The Mushrooms, My Friend, are Blowing in the Wind…
Research at the APS Division of Fluid Dynamics Meeting in Pittsburgh Shows How the Mushroom Spews Its Spores
Article ID: 610484
Released: 18-Nov-2013 10:10 AM EST
Source Newsroom: American Physical Society's Division of Fluid Dynamics
Newswise — WASHINGTON D.C. Nov. 25, 2013 -- Plants use a variety of methods to spread their seeds, including gravity, forceful ejection, and wind, water, and animal dispersion. But what of the mushrooms, whose spores also need to be strewn far and wide to ensure their propagation?
Biologists have long thought that the spores produced by a mushroom’s cap simply drop into the wind and blow away. The problem with that notion, said Emilie Dressaire, a professor of experimental fluid mechanics at Trinity College in Hartford, Conn., is that spores can be dispersed even when the air is still. So how do the mushrooms do it? Dressaire, along with Marcus Roper of the University of California, Los Angeles (UCLA), believe they have found the answer: they make their own wind.
Dressaire will present the findings in a talk today at the 66th Annual Meeting of the American Physical Society’s (APS) Division of Fluid Dynamics (DFD), held Nov. 24-26, 2013, in Pittsburgh, Pa.
Using high-speed videography and mathematical modeling of spore dispersal in commercially grown oyster and Shiitake mushrooms, Dressaire, Roper, and their students found that the fungi created their wind by releasing water vapor. The vapor cools the air locally, and this creates convective cells that move the air around in the mushroom’s vicinity.
Dressaire said these air movements are strong enough to lift the spores clear of the mushroom. As a result, she continued, “mushrooms are able to disperse their spores even in the most inhospitable surroundings.”
The team believes this evaporative cooling process might be used to some degree by all mushroom-producing fungi, including those that cause disease in plants, animals, and humans.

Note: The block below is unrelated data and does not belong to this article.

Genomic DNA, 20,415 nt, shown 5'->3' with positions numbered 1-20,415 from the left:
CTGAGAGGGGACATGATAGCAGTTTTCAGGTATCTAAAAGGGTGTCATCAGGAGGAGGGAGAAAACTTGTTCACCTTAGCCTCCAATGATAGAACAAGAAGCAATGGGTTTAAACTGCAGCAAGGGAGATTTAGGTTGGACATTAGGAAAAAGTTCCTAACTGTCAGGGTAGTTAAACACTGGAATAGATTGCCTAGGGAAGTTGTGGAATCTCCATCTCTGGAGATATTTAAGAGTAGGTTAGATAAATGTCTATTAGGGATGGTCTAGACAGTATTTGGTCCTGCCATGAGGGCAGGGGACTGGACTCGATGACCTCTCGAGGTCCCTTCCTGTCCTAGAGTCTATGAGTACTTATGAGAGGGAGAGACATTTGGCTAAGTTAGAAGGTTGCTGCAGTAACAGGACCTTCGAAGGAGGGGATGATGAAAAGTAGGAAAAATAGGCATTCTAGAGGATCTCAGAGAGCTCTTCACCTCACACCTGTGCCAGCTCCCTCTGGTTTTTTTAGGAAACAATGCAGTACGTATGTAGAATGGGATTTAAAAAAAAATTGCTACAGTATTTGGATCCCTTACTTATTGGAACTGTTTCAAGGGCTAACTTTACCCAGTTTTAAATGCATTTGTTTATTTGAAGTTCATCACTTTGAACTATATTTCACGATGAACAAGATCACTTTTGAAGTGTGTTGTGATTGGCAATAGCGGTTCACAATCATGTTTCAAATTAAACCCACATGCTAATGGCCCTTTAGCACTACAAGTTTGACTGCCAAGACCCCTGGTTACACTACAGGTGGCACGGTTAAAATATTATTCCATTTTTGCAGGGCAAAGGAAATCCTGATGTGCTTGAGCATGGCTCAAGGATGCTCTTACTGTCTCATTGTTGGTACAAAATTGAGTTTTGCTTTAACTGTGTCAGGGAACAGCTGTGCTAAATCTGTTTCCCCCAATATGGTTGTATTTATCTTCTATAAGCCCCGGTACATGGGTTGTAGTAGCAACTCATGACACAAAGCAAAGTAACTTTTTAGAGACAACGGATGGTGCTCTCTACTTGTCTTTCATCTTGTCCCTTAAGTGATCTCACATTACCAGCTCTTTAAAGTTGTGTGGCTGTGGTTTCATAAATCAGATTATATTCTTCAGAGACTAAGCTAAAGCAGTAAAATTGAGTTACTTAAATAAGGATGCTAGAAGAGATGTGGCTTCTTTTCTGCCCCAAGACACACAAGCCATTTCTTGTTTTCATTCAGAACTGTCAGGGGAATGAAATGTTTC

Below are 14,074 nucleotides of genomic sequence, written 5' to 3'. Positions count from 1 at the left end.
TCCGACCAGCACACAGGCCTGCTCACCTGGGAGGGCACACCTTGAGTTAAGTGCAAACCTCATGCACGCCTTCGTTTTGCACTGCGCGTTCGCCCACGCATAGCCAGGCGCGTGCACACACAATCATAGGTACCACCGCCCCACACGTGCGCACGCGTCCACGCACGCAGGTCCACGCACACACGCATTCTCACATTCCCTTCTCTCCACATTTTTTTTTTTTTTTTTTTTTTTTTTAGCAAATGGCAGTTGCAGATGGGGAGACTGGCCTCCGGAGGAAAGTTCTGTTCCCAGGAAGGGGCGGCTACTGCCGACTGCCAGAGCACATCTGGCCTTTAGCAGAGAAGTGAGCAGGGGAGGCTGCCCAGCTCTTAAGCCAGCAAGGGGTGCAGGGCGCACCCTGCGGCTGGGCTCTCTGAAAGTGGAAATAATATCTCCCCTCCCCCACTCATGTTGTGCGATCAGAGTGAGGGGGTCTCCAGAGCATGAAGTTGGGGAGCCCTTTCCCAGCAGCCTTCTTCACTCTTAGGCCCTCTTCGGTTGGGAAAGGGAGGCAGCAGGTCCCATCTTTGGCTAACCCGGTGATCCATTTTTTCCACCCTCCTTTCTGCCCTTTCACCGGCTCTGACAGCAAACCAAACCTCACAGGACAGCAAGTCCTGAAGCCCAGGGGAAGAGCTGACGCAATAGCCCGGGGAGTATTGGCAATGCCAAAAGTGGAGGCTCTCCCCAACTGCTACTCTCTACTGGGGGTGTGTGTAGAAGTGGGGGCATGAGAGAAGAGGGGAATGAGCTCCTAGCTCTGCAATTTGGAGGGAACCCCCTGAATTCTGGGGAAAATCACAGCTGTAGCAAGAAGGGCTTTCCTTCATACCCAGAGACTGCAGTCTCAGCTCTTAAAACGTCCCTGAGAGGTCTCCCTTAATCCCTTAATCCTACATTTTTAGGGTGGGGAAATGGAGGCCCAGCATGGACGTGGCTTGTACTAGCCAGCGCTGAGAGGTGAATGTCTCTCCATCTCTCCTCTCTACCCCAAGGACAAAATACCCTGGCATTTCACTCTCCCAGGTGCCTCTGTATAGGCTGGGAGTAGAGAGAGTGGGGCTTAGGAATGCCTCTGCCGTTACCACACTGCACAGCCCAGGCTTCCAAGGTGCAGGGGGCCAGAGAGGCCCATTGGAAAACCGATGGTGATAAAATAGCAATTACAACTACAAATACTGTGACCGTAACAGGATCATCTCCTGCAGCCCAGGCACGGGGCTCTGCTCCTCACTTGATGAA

“Most people, even scientists, think of mushrooms simply as machines for producing spores,” Roper said. “The more spores each machine produces, the more likely it to successfully colonize new habitats.” But the new work suggests that there is much more going on.
“Our research shows that these ‘machines’ are much more complex than that: they control their local environments, and create winds where there were none in nature,” Dressaire said. “That’s pretty amazing, but fungi are ingenious engineers.”
The presentation, “Control of fluidic environments by mushrooms,” is at 11:22 am on Monday, November 25, 2013 in the David L. Lawrence Convention Center Room 306/307. ABSTRACT: http://meeting.aps.org/Meeting/DFD13/Event/203211
The 66th Annual Division of Fluid Dynamics Meeting will be held at David L. Lawrence Convention Center in Pittsburgh, Pennsylvania from November 24-26, 2013. More meeting information: http://www.apsdfd2013.pitt.edu
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ABOUT THE APS DIVISION OF FLUID DYNAMICS
The Division of Fluid Dynamics of the American Physical Society (APS) exists for the advancement and diffusion of knowledge of the physics of fluids with special emphasis on the dynamical theories of the liquid, plastic and gaseous states of matter under all conditions of temperature and pressure. DFD Website: http://www.aps.org/units/dfd/index.cfm